Some first-time buyers make the mistake of not hiring their realtor and working with the seller’s agent. This is a big no-no. The seller’s agent will be loyal to the sellers and look out for their interests first. This is why you should hire your own real state agent that will work for you.
Realtors do get a nice commission when you buy a house. Still, you need to know that you do not pay that fee out of your pocket, it’s built into the sales price of the home, and the seller expects to pay a buyers agent.
6. Don’t Skip the Home Inspection
Home inspections are not required by mortgage companies in order to close on a house. However, you should never skip the home inspection, even on brand new homes, you should get an independent home inspector to ensure there are no problems or potential problems.
The average cost for a home inspection is around $300-$400, depending on the square footage of the property. If there are any issues, you can have the seller repair them before you close, or have them reduce the price so you can get it repaired on your own. Skipping the inspection could cost you thousands in repairs down the road.
7. Get the Right Type of Loan Product
There are many different types of loan products to choose from. It’s important to know which one is best for you before you begin house hunting.
FHA Loans – FHA loans are the most popular type of home loan used by first-time homebuyers. This is because they are easier to qualify for and have a low 3.5% down payment. FHA home loans allow for higher DTI ratios making it easier to qualify for a home loan with low income. They also have the lowest credit score requirement of any mortgage. You need just a 580 credit score with 3.5% down.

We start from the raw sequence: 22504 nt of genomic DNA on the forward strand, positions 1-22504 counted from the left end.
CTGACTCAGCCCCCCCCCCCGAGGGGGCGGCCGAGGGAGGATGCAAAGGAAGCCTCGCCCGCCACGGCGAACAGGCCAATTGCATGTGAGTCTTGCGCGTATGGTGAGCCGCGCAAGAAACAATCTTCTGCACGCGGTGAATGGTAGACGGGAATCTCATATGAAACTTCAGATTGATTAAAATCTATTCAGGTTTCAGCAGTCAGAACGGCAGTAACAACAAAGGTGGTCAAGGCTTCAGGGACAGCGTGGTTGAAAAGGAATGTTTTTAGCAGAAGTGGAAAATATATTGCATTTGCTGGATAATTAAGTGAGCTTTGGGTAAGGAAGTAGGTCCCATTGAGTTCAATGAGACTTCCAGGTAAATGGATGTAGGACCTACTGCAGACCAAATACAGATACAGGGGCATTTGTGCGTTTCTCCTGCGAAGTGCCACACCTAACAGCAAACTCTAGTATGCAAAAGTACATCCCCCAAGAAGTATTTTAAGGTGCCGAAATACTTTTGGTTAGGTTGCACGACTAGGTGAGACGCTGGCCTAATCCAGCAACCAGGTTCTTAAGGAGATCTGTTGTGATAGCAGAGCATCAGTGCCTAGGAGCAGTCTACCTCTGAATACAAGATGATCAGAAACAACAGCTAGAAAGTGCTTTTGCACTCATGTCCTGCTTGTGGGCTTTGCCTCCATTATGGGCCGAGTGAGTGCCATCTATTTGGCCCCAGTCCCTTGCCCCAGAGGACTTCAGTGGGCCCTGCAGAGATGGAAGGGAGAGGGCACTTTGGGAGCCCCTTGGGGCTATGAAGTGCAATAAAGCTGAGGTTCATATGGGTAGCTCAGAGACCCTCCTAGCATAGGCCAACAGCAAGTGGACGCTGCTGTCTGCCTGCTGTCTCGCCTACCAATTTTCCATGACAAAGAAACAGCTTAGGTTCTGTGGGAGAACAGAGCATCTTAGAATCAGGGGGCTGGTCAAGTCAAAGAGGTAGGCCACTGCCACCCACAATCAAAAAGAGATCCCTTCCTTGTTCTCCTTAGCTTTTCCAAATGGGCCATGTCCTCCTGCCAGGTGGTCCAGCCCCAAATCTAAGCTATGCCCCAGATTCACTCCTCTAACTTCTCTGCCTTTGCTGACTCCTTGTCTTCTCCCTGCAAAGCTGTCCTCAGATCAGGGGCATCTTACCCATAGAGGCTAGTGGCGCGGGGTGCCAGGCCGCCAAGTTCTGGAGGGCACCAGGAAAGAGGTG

Conventional Loans – A drawback of FHA loans is that they cap out at $275,000 is low-cost areas of the country. However, conventional loans are available up to $424,100 in low-cost areas. However, they require a higher credit score of 620 and a down payment of at least 5-10%.
VA Loans – One of the greatest benefits of being a Veteran are VA loans. VA loans require no down payment and do not require mortgage insurance, which can save you thousands of dollars per year.
8. Compare Loan Offers from Multiple Lenders
When shopping for a mortgage, you shouldn’t just go along with the first lender that gets you approved. You should always compare loan offers from at least three different lenders to ensure you’re getting the best deal possible.
Rates will vary from lender to lender, just as closing costs and other fees vary from lender to lender. All mortgage companies are required to give a loan estimate to the borrower within three days. This loan estimate will break down all the costs associated with the mortgage loan.
You can also use these loan estimates to help you negotiate even lower fees with lenders.
9. Don’t Apply for New Credit
Your credit score is the most important factor there is when it comes to getting a mortgage. You should make sure you do not do anything at all to drop your credit score, or raise red flags to the lender.
Avoid applying for any new lines of credit or loans while you are shopping for a new home. When you apply for new credit and open new accounts, your credit score will drop initially and build back up over a few months.
Don’t rack up debt on your credit cards either as that will drop your credit score as well. You should be working on paying the balances down as much as possible to help increase your score.